Nothing like an article in the NYT to confirm what many had suspected years ago - The Dwindling Power of a College Degree
One of the greatest changes is that a college degree is no longer the guarantor of a middle-class existence. Until the early 1970s, less than 11 percent of the adult population graduated from college, and most of them could get a decent job. Today nearly a third have college degrees, and a higher percentage of them graduated from nonelite schools. A bachelor’s degree on its own no longer conveys intelligence and capability. To get a good job, you have to have some special skill — charm, by the way, counts — that employers value. But there’s also a pretty good chance that by some point in the next few years, your boss will find that some new technology or some worker overseas can replace you.
Though it’s no guarantee, a B.A. or some kind of technical training is at least a prerequisite for a decent salary.
Those who hate to study or parents tempted to sigh in relief at not having to deal with the financial burden of college, still need to figure something out. What to do to have a good job and financial stability over a lifetime. Those who stop at a secondary education are generally doomed to low skilled jobs fast food, grocery stocking and janitorial work ( all honest and honorable work, but barely pay a living wage). There are some relatively high paying jobs that do not require a college degree, but they still require skills or special aptitude – air-traffic controller, sales – a business sales person can make good money if they have the personality for it. Many Americans that were in the great middle that used to be able to get a manufacturing job. While we still makes things – it might be years before the electronic manufacturing we used to – now done in Asia – migrates back to the U.S. It’s just more miserable news for those who do not go to college and just what has become the same old bad news for college grads.
In the perfect world of pure unregulated capitalism – as we all know anything less is either creeping communism or the road to hell – companies could buy and sell each other without any interference. That has always lead to oligopoly or outright monopoly. In such cases the unregulated free market is no longer about competing for business, but seeing how much a company can squeeze out of its customers without causing consumer riots. At this point unregulated capitalism will have led to the demise of any actual free market activity. This phenomenon is other wise known as the conservative or libertarian economic circle jerk. AT&T, T-Mobile Merger: Companies Will Push Ahead Despite Big Concerns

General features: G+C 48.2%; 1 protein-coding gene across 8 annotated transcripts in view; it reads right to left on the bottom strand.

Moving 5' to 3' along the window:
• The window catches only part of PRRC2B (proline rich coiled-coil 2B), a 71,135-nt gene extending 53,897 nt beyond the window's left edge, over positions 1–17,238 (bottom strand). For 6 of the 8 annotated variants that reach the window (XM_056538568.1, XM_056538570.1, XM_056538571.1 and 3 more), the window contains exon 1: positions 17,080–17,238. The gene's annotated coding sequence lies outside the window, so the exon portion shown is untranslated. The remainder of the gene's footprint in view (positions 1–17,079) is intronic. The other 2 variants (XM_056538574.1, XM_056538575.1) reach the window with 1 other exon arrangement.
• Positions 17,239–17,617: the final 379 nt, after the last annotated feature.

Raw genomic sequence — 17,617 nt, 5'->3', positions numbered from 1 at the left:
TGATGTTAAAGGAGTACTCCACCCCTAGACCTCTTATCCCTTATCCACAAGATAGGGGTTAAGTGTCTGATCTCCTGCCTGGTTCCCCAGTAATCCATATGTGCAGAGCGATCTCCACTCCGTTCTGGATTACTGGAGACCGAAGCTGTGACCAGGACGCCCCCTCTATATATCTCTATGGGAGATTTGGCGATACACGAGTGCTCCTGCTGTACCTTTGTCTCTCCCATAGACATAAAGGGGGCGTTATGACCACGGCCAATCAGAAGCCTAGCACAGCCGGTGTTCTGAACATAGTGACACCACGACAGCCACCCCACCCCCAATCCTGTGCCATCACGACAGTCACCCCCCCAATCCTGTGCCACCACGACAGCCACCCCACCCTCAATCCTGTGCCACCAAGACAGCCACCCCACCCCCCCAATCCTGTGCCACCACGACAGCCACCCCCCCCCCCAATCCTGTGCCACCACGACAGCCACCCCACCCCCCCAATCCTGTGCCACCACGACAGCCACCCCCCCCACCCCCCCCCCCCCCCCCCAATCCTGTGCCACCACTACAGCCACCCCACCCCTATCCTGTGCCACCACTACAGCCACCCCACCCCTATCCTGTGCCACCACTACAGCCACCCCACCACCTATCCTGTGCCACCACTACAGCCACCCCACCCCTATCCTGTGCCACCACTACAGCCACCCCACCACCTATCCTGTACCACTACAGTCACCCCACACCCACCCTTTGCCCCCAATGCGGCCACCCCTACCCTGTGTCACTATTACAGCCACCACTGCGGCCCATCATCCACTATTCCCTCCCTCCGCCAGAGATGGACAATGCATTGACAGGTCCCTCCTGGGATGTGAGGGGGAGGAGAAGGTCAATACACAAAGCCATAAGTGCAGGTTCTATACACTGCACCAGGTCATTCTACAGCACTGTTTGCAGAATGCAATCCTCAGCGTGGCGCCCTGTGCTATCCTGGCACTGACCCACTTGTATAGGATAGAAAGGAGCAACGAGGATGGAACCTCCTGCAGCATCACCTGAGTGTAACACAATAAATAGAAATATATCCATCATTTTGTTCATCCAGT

They took the step to consider “all options at the FCC and to focus their continuing efforts on obtaining antitrust clearance for the transaction from the Department of Justice,” which filed a lawsuit in August to stop the deal, AT&T said in a statement.
“Both companies are continuing to pursue the sale of T-Mobile USA to AT&T,” Deutsche Telekom stressed.
Both U.S. agencies worry that the deal would hamper competition and lead to higher prices for consumers.
“Competitive Shopper” Pepper Sprays Fellow Black Friday Shoppers At California Walmart. Which none of the victims should complain about because Fox News assures us that pepper-spray is just a food product. No harm, no foul. Fox News would not foist a load of doublespeak on the American public now would they.
Seaweed gel transforms drops into edible beads. Besides being used to hold spices for cooking, scientists are also using the beads to package cancer cells so they can be studied in a 3D environment.
The manuscript in which Dr. Margulis first presented her findings was rejected by 15 journals before being published in 1967 by the Journal of Theoretical Biology. An expanded version, with additional evidence to support the theory — which was known as the serial endosymbiotic theory — became her first book, “Origin of Eukaryotic Cells.”
A revised version, “Symbiosis in Cell Evolution,” followed in 1981, and though it challenged the presumptions of many prominent scientists, it has since become accepted evolutionary doctrine.
Endosymbiotic theory holds that the mitochondria and possibly the other organelles once thrived as independent organisms or other organisms had some of these structures and in the course of evolution absorbed those structures and made them part of the cell. There were and might still be ( I don’t read molecular cellular journals daily) some issues with the theory in that mitochondria for instance are unable to survive in a rich oxygen environment. This article among may others has tended to quiet such objections - Mitochondria Share an Ancestor With SAR11, a Globally Significant Marine Microbe.
World’s 10 Worst Toxic Pollution Problems [Slide Show]. Contrary to the first set of photos, never hold a drop of mercury in your bare hand.
Live – Lightning Crashes (acoustic)
Wild Nothing – Bored Games